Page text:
Opening a trade – Buy
Now that you understand the stock market let’s take a look at the terminology; you need to understand to be able to make a stock trade.
Opening a market order on a stock means you wish to buy that stock at the current market “Ask” price. This is the quickest executing type of order, as it means you will accept the Ask price closest to the current market price. The price you get may differ from the displayed price on the exchange when you place the order because of factors related to volatility and liquidity.
A limit order indicates the highest price you are willing to pay or the lowest price you are willing to accept to sell a security. This helps to protect you from sudden swings in prices that you may suffer while executing a market order. Still, it may also take longer to execute as the trade will only be executed when the market order conditions are hit.
Example: Limit order to buy.
Joe wants to buy Apple Inc for $600 per share. The current price is $601. He places a limit order for 100 shares of Apple for $600. If Apple’s price suddenly moves sharply down to $595, his trade may execute at $595. However, if the stock price never moves down and continues to rise to $610, his order will never be executed.
Closing a trade – Stop Losses
There are also many ways to sell stock; here, we look at those types of trade.
The simplest way to sell your stock is to place a market order to sell it. This is the quickest executed type of trade. Of course, if the stock price moves very quickly between the time you click the sell button and when the trade is executed, then you may not receive what you expect for selling the stock.
Limit Order Sell
To protect your sale of stock, you may want to execute a limit order for sale.
Example: Limit order to sell.
In this example, Joe wants to sell Apple Inc. at $610 per share; he places a sell limit order. The stock price moves from $601 to $611, his sell limit order will execute at or above $610.
However, if the stock only moves down from $601 to $590, his sell order will never execute.
Stop Market Order
A stop market order is similar to the previous example except that when the order price is hit, it executes at the current market price. Essentially, it means you wish that your stop order becomes a market order once the target price is hit.
Example: Stop market order to sell.
Bobby places a stop market order for Exxon Mobil at $85. The stock price hits $85, and the trade is activated. The market is volatile, and instantly the stock moves to $84.50 before the trade is executed because the order has become a market order after activation. Bobby gets only $84.50 per stock.
Stop Limit Order
Using a stop-limit order means you want your order to be executed at a specific price and guarantee that when that activation price is met, the execution of the order is also at or better than the target price.
Example: Stop limit order to sell.
Susie wants to sell IBM at $200 per share, and the current stock price is $199. She opens a limit order with an activation price of $200 and a limit price for the order at $200. IBM’s stock price moves for a split second to $200 but quickly slips back to $199.90. The trade is now activated, but not executed. Thirty minutes later, the stock price moves back up to $200.50. The activated trade now executes, and the sale is made.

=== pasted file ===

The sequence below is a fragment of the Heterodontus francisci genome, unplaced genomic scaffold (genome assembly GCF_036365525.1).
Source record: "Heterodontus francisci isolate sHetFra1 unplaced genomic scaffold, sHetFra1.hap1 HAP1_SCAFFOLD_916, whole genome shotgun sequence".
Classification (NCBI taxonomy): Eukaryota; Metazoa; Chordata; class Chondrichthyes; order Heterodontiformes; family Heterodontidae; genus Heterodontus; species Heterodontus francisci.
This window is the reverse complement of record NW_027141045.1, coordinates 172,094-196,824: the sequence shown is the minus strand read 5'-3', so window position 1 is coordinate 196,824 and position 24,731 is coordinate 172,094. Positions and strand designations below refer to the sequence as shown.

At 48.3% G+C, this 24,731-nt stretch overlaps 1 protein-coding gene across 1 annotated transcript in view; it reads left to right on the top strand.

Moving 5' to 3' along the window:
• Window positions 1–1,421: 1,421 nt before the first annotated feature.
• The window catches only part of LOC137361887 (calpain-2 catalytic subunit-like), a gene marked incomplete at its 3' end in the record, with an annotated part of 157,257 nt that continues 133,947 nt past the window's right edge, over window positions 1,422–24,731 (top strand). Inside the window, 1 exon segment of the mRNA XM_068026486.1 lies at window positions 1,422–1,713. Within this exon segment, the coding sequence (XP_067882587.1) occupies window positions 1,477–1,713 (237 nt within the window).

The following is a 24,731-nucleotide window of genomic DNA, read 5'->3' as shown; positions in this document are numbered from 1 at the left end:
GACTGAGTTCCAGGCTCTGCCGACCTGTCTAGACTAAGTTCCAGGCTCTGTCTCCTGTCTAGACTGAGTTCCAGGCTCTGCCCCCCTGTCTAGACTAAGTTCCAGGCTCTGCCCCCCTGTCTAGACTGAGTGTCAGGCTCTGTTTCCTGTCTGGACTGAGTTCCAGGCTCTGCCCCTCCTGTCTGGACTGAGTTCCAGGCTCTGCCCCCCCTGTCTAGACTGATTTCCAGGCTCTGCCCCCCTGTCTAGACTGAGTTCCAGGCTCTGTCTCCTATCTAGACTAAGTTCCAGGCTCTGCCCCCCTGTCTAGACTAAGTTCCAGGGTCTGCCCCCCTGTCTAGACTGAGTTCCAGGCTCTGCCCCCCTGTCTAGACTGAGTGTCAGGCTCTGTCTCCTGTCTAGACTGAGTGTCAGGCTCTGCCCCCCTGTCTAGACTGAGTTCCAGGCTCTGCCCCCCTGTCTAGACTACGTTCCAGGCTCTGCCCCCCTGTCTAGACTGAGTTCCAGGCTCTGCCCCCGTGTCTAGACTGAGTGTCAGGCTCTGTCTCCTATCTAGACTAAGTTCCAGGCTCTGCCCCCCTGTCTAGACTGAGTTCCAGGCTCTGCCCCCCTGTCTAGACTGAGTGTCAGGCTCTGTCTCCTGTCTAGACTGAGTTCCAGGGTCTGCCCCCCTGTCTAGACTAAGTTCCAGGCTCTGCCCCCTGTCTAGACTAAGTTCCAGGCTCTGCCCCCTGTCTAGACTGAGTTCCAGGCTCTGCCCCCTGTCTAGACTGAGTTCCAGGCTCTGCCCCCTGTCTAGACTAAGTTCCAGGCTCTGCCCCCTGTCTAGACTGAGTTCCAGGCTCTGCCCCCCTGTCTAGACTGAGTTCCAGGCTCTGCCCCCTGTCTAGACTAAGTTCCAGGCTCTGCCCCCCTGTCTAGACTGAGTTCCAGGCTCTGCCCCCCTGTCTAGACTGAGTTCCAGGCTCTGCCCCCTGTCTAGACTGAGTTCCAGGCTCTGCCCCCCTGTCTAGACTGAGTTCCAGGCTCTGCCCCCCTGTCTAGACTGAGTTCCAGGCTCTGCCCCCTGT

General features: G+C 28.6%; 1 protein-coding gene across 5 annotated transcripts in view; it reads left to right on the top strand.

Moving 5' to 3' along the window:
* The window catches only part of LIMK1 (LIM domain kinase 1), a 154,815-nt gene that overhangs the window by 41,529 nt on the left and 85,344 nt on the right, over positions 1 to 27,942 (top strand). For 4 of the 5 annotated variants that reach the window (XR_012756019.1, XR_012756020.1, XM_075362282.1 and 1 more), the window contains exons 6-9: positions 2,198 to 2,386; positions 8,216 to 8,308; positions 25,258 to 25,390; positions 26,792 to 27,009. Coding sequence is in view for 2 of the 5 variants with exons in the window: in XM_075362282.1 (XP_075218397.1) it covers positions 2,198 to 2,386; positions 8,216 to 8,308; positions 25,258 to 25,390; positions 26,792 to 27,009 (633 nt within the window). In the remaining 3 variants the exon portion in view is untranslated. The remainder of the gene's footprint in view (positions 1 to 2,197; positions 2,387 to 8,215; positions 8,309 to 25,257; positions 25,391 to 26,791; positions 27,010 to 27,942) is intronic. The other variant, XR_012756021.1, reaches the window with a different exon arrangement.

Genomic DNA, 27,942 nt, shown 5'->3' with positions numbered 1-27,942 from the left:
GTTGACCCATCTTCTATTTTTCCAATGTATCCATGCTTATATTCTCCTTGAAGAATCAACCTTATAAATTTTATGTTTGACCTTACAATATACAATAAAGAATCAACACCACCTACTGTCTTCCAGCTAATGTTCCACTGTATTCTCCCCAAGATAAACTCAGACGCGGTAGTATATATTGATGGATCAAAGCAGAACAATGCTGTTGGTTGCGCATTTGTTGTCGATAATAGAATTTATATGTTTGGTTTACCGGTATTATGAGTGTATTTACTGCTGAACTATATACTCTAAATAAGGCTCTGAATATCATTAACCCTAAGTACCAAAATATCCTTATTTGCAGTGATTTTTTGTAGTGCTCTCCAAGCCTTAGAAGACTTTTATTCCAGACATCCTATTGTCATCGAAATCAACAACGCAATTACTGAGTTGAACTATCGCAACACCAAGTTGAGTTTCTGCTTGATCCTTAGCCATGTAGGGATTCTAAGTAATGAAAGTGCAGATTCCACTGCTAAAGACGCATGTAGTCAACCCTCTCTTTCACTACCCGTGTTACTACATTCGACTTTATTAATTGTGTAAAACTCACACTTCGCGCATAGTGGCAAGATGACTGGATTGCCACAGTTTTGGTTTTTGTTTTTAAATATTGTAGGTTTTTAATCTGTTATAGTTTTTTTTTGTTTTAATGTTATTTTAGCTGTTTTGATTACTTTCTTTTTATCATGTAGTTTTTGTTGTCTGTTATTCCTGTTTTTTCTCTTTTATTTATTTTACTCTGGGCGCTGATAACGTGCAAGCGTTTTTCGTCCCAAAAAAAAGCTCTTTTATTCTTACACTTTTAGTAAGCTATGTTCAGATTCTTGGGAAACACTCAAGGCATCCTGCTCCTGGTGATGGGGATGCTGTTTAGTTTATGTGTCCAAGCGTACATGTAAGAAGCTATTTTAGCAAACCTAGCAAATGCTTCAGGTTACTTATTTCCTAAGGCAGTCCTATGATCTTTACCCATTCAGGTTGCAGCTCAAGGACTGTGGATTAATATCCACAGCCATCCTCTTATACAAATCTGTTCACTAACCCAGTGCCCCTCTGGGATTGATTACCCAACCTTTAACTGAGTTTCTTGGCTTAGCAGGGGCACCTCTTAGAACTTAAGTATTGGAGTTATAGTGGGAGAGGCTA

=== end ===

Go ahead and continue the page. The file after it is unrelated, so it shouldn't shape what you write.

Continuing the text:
This type of order gives you maximum security that you will get the price you wish for your sale.
A trailing stop is a very different kind of market order best described in an example
Example: Trailing Stop Sell
Take a look at the following chart and read the example text below.
Bernard owns a $10 stock and places a 10% trailing stop. This means the stop is initially set at $9, 10% under the stock price.
- Day 1 through 4, the stock increases in value.
- The trailing stop remains 10% behind the stock price.
- On day five, the stock falls, but the trailing stop does not. It remains at 10% behind the previous high since initiation.
- Day 6, the stock continues higher.
- Day 8 through 10, the stock starts to fall, but the trailing stop does not.
- On day ten, the stock price falls through the value of the trailing stop, and the sell order is executed.
The trailing stop can be a very flexible and useful way of taking care of your risk while you are away whilst also trying to seek some extra gain.
A bracket order or conditional order is simply a way for a trader to place a multiple leg order with a broker.
This means you can combine any of the previous market orders into a rule which executes the logic.
For example, Billy Jean wants to buy Suntech Corp at $5; she also wants to ensure that if it falls to $4.50, she sells it. She also thinks a 20% gain on the stock is a good profit and would like to automatically sell it at that price ($6).
The stock price is currently at $4.80.
Billy Jean is going on holiday, so she decides to open a bracket order to handle the trading for her.
In one trade entry, she opens three orders.
- A market order at $5
- A conditional stop market order at $4.50
- A conditional stop-limit order at $6
This means that Billy Jean’s stock will be purchased at market price when the stock hits $5 (1).
If the stock goes to $4.50, the stock will be sold at market price (2) and (3) will be canceled.
If the stock goes to $6, the stock is sold at or above $6 (3), and (2) will be canceled.
Bracket orders are a very flexible way to establish rules upfront and ensure you stick to them.
This section reviewed a quick start checklist to help you organize the things you need to start investing in the stock market.
We then looked at the practical side of stocks, such as stock prices, stock splits, stop losses, and market order types.